At the show, I noticed that direct injection, continuously variable transmissions (CVT), and turbo-charging tended to appear in many manufacturers’ “eco” engines. Direct injection improves how the fuel gets into the pistons, making them more efficient. In laymen’s terms (my level) the CVT essentially creates more gears in an automatic transmission. This results in a more efficient use of the transmission at any given speed.
Numerous manufacturers are reporting good results from their newer engines. In Europe, for example Volvo’s T4 engine has delivered 35-45 mpg (city/highway) PLUS excellent torque with ample horsepower. Equally importantly in many people’s eyes, the T4 goes from 0 to 60 mph in about 6 seconds. This is an example of the fact that for many people, mpg is very important, but other factors (such as power) are pretty important also. Volvo is so pleased with the T4 engine that it plans to standardize its entire fleet with the T4 by 2015 as well as introduce the T45 engine to the US.In terms of standardization, both Ford and Chevrolet are coming close to standardizing their “eco” engines across certain models. Ford has announced that it plans to produce 1.5 million cars with its “Ecoboost” technology in 2013 (I assume worldwide). Within a couple of years, 98% of Ford’s (car) models will have the CVT technology. For its part, Chevrolet uses an Ecotech engine with similar CVT and direct injection features on its Malibu and, more interestingly, as an option on some Silverado trucks. The Silverados even have a “fuel management” feature, which automatically switches the engine from a V6 (or V8) to a V4 cylinder in terms of fuel usage. Additionally, both the Malibu and the Silverado have become lighter in recent years.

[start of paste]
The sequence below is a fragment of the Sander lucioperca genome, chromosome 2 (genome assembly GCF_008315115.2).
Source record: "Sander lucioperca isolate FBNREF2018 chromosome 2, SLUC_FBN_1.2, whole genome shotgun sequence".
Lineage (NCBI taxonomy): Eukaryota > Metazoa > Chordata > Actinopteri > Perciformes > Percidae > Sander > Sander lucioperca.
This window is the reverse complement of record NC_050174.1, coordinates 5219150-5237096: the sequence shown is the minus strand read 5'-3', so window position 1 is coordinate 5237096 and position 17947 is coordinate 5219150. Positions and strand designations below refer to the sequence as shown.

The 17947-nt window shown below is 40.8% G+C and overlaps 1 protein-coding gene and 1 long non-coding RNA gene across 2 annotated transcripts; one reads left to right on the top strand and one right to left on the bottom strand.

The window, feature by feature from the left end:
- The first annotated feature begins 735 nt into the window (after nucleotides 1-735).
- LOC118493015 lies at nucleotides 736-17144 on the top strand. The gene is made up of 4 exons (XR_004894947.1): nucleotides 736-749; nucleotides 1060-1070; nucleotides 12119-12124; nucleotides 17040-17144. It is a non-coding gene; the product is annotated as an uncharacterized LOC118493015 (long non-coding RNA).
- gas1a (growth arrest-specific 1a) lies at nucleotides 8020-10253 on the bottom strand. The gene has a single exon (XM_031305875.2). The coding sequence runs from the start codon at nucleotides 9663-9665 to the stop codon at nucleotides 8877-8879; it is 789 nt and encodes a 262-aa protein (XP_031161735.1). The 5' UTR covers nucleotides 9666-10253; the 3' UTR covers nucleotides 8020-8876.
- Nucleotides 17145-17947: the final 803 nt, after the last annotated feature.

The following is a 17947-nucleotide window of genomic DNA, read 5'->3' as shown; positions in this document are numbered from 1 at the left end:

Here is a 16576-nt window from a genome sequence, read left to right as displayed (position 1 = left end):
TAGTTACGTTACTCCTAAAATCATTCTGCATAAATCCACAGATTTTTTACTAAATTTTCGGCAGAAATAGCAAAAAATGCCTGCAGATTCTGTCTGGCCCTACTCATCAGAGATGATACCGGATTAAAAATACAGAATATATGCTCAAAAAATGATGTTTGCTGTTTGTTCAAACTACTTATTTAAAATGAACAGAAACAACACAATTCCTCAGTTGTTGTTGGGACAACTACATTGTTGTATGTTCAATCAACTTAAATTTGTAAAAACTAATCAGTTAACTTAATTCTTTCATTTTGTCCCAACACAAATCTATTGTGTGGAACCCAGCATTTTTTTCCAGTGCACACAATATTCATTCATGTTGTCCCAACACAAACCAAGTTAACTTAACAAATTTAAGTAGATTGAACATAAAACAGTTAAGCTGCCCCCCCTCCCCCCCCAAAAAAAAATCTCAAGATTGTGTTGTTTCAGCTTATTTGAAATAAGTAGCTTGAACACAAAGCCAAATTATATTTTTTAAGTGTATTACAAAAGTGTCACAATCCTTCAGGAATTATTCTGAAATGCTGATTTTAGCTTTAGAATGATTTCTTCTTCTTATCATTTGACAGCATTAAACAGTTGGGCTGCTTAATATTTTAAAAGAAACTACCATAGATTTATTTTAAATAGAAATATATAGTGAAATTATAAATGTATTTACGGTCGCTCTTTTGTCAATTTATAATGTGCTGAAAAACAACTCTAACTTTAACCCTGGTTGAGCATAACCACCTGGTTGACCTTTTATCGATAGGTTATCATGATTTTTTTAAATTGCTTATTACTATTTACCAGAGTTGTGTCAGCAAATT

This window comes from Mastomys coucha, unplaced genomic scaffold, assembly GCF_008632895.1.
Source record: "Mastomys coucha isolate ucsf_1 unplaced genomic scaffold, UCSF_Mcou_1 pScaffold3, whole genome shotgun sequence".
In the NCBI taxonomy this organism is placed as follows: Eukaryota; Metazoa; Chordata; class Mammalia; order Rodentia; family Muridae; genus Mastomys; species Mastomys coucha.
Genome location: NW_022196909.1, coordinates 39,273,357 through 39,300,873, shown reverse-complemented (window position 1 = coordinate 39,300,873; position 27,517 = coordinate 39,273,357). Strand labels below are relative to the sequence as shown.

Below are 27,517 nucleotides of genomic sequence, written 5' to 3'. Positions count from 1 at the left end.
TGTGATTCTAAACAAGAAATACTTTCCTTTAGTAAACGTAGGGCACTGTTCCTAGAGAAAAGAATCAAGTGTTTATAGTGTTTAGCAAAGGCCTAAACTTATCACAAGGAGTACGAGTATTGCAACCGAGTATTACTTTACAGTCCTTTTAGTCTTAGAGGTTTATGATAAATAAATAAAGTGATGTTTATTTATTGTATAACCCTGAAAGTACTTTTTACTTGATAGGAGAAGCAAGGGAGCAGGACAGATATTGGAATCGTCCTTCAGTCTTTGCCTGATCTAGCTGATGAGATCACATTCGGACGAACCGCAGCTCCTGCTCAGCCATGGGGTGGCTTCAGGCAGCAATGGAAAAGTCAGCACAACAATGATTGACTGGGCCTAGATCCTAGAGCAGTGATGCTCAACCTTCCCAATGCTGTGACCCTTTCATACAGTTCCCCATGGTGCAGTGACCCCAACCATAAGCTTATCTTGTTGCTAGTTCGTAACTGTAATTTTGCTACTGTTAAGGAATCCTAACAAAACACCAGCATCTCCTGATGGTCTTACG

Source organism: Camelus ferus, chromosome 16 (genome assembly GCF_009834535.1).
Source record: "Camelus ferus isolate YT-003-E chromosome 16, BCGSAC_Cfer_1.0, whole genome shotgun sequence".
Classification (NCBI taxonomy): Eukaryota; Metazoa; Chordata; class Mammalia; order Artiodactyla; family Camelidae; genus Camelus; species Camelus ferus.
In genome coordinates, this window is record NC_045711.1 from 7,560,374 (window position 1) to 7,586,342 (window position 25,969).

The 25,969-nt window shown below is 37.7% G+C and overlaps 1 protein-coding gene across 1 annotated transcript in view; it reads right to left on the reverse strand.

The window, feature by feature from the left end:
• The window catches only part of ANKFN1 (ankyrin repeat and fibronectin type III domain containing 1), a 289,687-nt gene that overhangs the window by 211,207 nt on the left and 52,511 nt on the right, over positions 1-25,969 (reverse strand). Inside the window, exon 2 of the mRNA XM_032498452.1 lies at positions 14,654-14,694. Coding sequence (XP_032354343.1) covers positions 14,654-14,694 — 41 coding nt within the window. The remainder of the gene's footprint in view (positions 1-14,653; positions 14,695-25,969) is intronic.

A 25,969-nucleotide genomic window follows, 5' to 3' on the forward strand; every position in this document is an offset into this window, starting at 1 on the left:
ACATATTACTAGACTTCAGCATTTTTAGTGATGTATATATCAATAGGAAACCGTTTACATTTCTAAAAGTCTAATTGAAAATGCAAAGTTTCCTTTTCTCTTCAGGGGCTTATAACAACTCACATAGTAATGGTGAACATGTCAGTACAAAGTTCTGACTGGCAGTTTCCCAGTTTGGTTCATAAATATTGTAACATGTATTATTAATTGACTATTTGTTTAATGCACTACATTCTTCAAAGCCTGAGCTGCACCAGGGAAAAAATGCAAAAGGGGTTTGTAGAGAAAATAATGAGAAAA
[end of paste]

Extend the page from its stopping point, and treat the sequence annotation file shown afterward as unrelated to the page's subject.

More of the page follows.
I am particularly impressed with Mazda’s Skyactiv engine system. It includes the direct injection and CVT components, but it also includes a piston redesign and very high compression ratios (13:1). The piston are now dome capped, vs. flat-capped before. This allows more airflow per piston cycle. They also substituted hi-tensile (lighter) steel for the heavier steel. This helps with weight reduction and reduces internal friction as well.I like hybrids, and think electric cars are wonderful. The market for them is certainly growing. However, many millions of people will continue to buy cars with gas engines into the foreseeable future. I’m all for anything the manufacturers can do to improve the miles per gallon performance of the basic gasoline engine. The bottom line is that the car is using less fuel. I am very curious to see what will be available when I have to buy my next car.